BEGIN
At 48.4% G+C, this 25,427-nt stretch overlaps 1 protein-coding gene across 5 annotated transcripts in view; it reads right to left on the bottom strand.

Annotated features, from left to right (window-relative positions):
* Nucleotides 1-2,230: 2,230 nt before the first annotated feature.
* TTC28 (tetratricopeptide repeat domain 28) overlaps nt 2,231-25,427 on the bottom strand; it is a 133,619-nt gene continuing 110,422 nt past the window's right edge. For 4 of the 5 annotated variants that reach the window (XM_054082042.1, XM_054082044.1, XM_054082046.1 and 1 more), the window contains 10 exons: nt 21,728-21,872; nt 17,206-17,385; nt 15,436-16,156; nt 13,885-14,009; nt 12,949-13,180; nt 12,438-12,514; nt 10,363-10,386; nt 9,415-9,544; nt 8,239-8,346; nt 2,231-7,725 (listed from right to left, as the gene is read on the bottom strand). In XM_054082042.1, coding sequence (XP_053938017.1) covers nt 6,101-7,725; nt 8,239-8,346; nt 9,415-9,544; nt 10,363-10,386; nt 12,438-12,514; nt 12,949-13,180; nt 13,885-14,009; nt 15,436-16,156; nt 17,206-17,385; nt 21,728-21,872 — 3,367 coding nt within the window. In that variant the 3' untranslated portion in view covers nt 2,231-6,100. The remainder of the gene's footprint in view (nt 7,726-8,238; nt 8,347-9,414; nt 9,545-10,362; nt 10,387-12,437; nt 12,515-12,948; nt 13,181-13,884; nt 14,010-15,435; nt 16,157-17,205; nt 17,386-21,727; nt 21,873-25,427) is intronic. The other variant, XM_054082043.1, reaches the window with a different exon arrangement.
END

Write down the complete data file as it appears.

At 48.4% G+C, this 25,427-nt stretch overlaps 1 protein-coding gene across 5 annotated transcripts in view; it reads right to left on the bottom strand.

Annotated features, from left to right (window-relative positions):
* Nucleotides 1-2,230: 2,230 nt before the first annotated feature.
* TTC28 (tetratricopeptide repeat domain 28) overlaps nt 2,231-25,427 on the bottom strand; it is a 133,619-nt gene continuing 110,422 nt past the window's right edge. For 4 of the 5 annotated variants that reach the window (XM_054082042.1, XM_054082044.1, XM_054082046.1 and 1 more), the window contains 10 exons: nt 21,728-21,872; nt 17,206-17,385; nt 15,436-16,156; nt 13,885-14,009; nt 12,949-13,180; nt 12,438-12,514; nt 10,363-10,386; nt 9,415-9,544; nt 8,239-8,346; nt 2,231-7,725 (listed from right to left, as the gene is read on the bottom strand). In XM_054082042.1, coding sequence (XP_053938017.1) covers nt 6,101-7,725; nt 8,239-8,346; nt 9,415-9,544; nt 10,363-10,386; nt 12,438-12,514; nt 12,949-13,180; nt 13,885-14,009; nt 15,436-16,156; nt 17,206-17,385; nt 21,728-21,872 — 3,367 coding nt within the window. In that variant the 3' untranslated portion in view covers nt 2,231-6,100. The remainder of the gene's footprint in view (nt 7,726-8,238; nt 8,347-9,414; nt 9,545-10,362; nt 10,387-12,437; nt 12,515-12,948; nt 13,181-13,884; nt 14,010-15,435; nt 16,157-17,205; nt 17,386-21,727; nt 21,873-25,427) is intronic. The other variant, XM_054082043.1, reaches the window with a different exon arrangement.